Formula 1 boss Bernie Ecclestone has said October's reinstated Bahrain Grand Prix cannot go ahead.
"Hopefully we can return in the future, but of course it's not on," Ecclestone told BBC Sport's Dan Roan.
"The schedule cannot be rescheduled without the agreement of the participants - they're the facts."
The teams wrote to the FIA on Tuesday expressing their objections to Bahrain being put back on the calendar.
The decision to reinstate Bahrain was taken at a meeting of the FIA World Council on Friday, where the vote was passed without any objections.
But it seems the FIA had overlooked article 66 of its own sporting code, which says that no amendments can be made to the arrangements for a championship after entries open without the agreement of all competitors.
A senior insider described this oversight as "extraordinary".
Technically speaking, the vote remains valid, and in theory the FIA should have another vote to cancel it.
In reality, though, because the FIA did not follow its own rules, the teams can simply ignore it, as the vote cannot take effect without their agreement.
That means that, because the teams have formally objected to the reinstatement to the Bahrain race, it cannot now take place this year, so the event will not happen, regardless of what actions the FIA now takes.
An FIA spokesman emphasised that the decisions to initially call off the race in February and then to reinstate it were both proposed by Ecclestone.
He also added that no-one had voted against the decision to bring back the Bahrain race at last Friday's meeting.
The Bahrain Grand Prix was called off in February because of pro-democracy protests in which more than 20 people died.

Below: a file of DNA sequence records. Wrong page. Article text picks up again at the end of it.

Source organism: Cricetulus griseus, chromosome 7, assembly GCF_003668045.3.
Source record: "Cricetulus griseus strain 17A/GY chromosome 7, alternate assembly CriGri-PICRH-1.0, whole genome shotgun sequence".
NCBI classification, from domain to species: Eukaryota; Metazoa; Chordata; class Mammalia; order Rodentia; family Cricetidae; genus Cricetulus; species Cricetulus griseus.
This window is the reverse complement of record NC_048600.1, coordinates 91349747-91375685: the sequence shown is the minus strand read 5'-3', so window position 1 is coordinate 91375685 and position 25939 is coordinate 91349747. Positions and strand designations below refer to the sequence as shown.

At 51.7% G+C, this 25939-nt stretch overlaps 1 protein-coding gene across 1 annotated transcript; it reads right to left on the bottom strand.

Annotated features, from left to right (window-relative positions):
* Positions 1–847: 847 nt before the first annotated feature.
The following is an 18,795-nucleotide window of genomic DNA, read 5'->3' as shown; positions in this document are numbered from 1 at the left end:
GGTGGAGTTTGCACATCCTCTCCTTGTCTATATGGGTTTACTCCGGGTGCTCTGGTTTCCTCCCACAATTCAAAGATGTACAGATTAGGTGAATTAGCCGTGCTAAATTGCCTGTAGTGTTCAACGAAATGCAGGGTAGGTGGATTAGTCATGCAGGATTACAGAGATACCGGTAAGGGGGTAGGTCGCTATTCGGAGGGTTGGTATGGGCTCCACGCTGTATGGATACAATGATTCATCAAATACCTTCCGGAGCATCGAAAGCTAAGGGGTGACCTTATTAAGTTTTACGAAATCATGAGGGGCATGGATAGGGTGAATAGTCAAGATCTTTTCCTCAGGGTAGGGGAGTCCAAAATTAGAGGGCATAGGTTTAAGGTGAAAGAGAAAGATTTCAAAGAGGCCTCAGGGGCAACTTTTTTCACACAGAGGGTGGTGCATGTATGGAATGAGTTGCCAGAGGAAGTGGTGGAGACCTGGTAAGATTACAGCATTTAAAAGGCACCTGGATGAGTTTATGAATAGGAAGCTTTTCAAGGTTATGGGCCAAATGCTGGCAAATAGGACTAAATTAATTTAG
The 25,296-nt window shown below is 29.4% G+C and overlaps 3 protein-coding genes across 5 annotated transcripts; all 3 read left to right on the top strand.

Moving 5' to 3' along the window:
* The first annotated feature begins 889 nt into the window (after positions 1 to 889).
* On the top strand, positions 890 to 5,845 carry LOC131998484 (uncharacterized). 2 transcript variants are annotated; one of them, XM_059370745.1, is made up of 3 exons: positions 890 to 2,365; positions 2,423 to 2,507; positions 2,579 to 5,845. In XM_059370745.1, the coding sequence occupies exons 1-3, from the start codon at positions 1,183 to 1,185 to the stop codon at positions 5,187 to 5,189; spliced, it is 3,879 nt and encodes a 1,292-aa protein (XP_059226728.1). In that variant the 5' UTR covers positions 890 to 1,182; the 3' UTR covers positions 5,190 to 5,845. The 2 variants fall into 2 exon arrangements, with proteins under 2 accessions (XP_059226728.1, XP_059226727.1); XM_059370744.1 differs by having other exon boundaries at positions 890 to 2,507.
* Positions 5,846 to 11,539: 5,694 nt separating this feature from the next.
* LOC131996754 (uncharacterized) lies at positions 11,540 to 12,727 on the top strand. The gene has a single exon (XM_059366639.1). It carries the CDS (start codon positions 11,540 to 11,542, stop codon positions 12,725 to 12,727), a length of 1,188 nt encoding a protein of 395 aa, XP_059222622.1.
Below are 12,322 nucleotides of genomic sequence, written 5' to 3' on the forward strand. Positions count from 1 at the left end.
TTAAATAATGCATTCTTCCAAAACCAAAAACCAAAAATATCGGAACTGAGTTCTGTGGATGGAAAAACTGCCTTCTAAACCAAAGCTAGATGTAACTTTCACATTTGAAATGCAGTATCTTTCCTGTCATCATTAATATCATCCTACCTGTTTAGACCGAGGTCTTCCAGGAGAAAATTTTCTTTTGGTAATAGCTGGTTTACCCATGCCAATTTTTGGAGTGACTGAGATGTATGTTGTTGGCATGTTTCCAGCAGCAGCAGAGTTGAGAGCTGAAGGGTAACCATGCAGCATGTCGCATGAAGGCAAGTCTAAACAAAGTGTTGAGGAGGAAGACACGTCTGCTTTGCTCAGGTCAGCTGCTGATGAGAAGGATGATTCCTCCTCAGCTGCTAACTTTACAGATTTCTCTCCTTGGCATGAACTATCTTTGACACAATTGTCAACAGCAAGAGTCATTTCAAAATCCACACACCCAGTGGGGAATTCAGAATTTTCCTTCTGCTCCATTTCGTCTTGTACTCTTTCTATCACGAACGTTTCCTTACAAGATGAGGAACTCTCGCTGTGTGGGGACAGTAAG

However, the FIA chose to reinstate the race after a report suggested that the country's situation has "stabilised". Bahrain was given India's slot on the 20-race calendar on 30 October with the inaugural race in India moved to a provisional date of 11 December.
BBC F1 commentator Martin Brundle told BBC Radio 5 live: "I think it's a grave error to reintroduce the race for a number of reasons. They really should have kept it off this year's calendar.
"A lot of people would be happy to accept it on the calendar for 2012 provided they have sorted out the problems there."
The decision to reinstate Bahrain and to reorganise a 2011 season in which six races have already been completed led to reaction from former FIA chairman Max Mosley, Red Bull driver Mark Webber, the teams and third parties unconnected with the sport.
Avaaz, an international campaigning organisation, immediately issued a statement in which it contradicted the FIA's findings.
"Claims that calm has been restored and life is back to normal in Bahrain are completely untrue," said campaign director Alex Wilks. "In the last week the police have continued to use tear gas, rubber bullets and sound grenades to break up peaceful marches, killing and injuring dozens of people."
The teams wrote to the FIA, under the auspices of their umbrella group Fota, making it clear their opposition to the Bahrain race happening in 2011.
They say it is not practical to add the race at the end of a long season and asked for the Indian Grand Prix to be moved back to its original date.
BBC Sport understands that Fota - which represents all the F1 teams bar back-of-the-grid Hispania - expressed its objections to Bahrain being rescheduled on logistical grounds, its letter saying that the idea of adding a 20th race in December would be "unbearable to our staff".
"The reason the teams get quite upset about the December factor is that it's a massive commitment for the guys that go racing," McLaren technical director Paddy Lowe told BBC Sport. "And that is typically when they have their holidays."
And while the letter does not register any moral or ethical objections to the idea of a race in Bahrain, sources say the teams do have such concerns.
The teams, and the majority of F1's decision makers, head to Canada this weekend for the seventh race of the season where there is expected to be more discussion on the future of the Bahrain GP and the 2011 calendar.